4Craig_Heldreth11yThe reason Wright got bent out of shape (my theory): Eliezer seemed to imply the communal mind theory is Wright's wishful thinking. This seems a little simplistic. I do believe Wright is a little disingenuous, but it is a little more subtle than that. It appears to me he thinks he has an idea that can be used to wean millions of the religious faithful to a more sensible position, and he is trying to market it. And he would sort of like to have it both ways. With hard edged science folk he can say all that with a wink because we are sophisticated and we get it. And the rubes can all swallow it hook line sinker. I forget the exact term Eliezer used that seemed to set him off. It was something like wishing or hoping or rooting-for. Then Wright's speech got loud and fast and confused and his blood pressure went up. He seemed to feel like he was being accused of acting in bad faith when he was claiming to try to be helpful. Maybe Wright's friends thought he did great under fire?
2MartinB11yI do not know his position or view to see that. But i got the impression he was badly prepared. Severe misunderstandings, and a lesson in staying calm.
Contrived infinite-torture scenarios: July 2010

Jokes aside, is that a common criticism of consequentialist ethics? How do we determine the "morality" of an act by its consequences if the consequences extend into time infinitely and are unknown to us beyond the most temporally immediate?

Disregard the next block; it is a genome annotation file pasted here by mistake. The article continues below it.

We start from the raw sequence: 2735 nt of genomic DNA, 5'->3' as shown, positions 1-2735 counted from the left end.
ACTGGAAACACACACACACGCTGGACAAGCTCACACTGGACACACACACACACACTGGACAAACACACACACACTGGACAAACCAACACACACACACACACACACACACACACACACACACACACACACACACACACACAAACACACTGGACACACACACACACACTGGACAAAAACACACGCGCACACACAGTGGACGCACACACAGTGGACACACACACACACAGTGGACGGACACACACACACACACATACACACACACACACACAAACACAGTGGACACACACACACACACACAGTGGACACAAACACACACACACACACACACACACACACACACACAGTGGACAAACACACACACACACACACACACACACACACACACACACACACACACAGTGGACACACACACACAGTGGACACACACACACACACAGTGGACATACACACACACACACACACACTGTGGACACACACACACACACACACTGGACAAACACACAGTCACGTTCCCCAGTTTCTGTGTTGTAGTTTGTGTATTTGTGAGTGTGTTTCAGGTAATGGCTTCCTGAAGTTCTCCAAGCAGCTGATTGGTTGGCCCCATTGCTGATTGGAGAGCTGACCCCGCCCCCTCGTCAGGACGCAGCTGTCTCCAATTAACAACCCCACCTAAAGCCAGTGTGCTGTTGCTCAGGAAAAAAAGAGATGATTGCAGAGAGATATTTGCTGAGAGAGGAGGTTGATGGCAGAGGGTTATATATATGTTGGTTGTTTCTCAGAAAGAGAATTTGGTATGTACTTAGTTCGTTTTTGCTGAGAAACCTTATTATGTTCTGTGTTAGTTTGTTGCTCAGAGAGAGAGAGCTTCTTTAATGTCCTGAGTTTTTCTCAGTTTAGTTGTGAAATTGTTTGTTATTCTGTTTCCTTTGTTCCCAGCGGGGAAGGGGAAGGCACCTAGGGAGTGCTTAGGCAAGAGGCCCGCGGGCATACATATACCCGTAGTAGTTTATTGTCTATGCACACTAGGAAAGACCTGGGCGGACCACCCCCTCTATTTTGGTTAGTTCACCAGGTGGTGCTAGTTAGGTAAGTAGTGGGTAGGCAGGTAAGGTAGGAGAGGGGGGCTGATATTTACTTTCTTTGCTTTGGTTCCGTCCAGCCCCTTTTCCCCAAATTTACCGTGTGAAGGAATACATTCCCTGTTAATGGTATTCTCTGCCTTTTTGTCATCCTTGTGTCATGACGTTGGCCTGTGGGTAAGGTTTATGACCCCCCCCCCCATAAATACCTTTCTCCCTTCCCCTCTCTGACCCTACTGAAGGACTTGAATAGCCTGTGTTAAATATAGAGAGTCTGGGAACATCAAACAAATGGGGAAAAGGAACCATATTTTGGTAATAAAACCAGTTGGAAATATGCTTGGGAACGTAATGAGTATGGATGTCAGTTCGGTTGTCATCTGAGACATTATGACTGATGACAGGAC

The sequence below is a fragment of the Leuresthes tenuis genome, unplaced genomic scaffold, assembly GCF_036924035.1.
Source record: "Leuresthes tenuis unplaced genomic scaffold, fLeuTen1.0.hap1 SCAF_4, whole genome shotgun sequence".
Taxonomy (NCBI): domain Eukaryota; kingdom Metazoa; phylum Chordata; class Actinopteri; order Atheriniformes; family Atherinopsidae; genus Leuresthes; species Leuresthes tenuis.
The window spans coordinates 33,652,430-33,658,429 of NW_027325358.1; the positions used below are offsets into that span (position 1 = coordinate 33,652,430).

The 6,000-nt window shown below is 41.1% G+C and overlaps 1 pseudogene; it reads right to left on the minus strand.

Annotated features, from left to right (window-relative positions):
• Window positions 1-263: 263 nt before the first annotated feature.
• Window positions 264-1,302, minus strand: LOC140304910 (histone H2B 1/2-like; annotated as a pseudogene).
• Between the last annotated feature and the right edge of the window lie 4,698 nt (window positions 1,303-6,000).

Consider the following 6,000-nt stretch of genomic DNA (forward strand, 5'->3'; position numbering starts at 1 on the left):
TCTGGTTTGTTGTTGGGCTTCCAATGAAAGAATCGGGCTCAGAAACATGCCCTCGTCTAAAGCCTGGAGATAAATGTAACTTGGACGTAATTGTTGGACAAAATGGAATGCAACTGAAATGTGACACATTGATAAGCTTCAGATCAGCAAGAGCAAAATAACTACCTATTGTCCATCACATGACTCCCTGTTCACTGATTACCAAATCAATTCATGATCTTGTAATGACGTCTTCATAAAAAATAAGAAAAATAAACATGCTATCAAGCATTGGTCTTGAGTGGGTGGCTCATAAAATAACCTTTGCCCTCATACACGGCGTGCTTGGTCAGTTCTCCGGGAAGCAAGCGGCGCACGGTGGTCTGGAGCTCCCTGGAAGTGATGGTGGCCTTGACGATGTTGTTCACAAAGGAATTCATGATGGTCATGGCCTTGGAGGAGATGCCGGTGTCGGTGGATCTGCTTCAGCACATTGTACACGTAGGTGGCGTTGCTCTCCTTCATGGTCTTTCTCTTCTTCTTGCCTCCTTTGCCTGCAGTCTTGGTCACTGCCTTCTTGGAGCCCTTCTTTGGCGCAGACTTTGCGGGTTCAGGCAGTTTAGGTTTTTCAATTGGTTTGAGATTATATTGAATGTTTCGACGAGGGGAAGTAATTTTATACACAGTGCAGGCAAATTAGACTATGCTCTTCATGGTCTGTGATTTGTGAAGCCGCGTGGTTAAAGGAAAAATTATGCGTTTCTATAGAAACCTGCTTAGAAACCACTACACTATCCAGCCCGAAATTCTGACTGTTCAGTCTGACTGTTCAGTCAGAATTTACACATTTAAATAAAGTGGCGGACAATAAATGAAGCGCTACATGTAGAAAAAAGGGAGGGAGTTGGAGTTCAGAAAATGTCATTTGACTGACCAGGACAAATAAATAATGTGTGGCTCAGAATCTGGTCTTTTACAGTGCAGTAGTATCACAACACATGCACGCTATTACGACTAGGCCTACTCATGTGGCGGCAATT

Expected values and priors.

The Robbers Cave Experiment

Didn't George Orwell preempt him in "1984"?

-4AgentTeapot9yReagan took office in 1981.
Let them eat cake: Interpersonal Problems vs Tasks

The former due to the rose tinted glasses of the self serving bias and the fundimental attribution error.

On a personal note I'm very attracted to intelligent women but I wouldn't be surprised at all if men in general did find intellectual women intimidating.

Let them eat cake: Interpersonal Problems vs Tasks

While that idea is, in my eyes, a good blend of effective and practical, it doesn't rule out all confounding explanations. If this pattern was found, it would not necessarily prove that their potential mates were intimidated by their intelligence.

Perhaps a way of testing it would be going to a dating service and telling random men that the woman they were dating was very intelligent (regardless of her actual intelligence)?

1NancyLebovitz12yReactions to profiles on dating services would be a good general test, though it might be harder to pull out data on particular social groups. Do you believe that, in general people are bad at telling why they have trouble attracting partners, or do you think that the idea that men are put off by intelligent women is an especially unlikely hypothesis?
Let them eat cake: Interpersonal Problems vs Tasks

Actually, some of my more intelligent friends complain that they can't find a man (that they would consider dating) that isn't threatened by their intelligence.

Now is this a social narrative, a post hoc justification of a failed relationship fueled by the self serving bias, or something else entirely?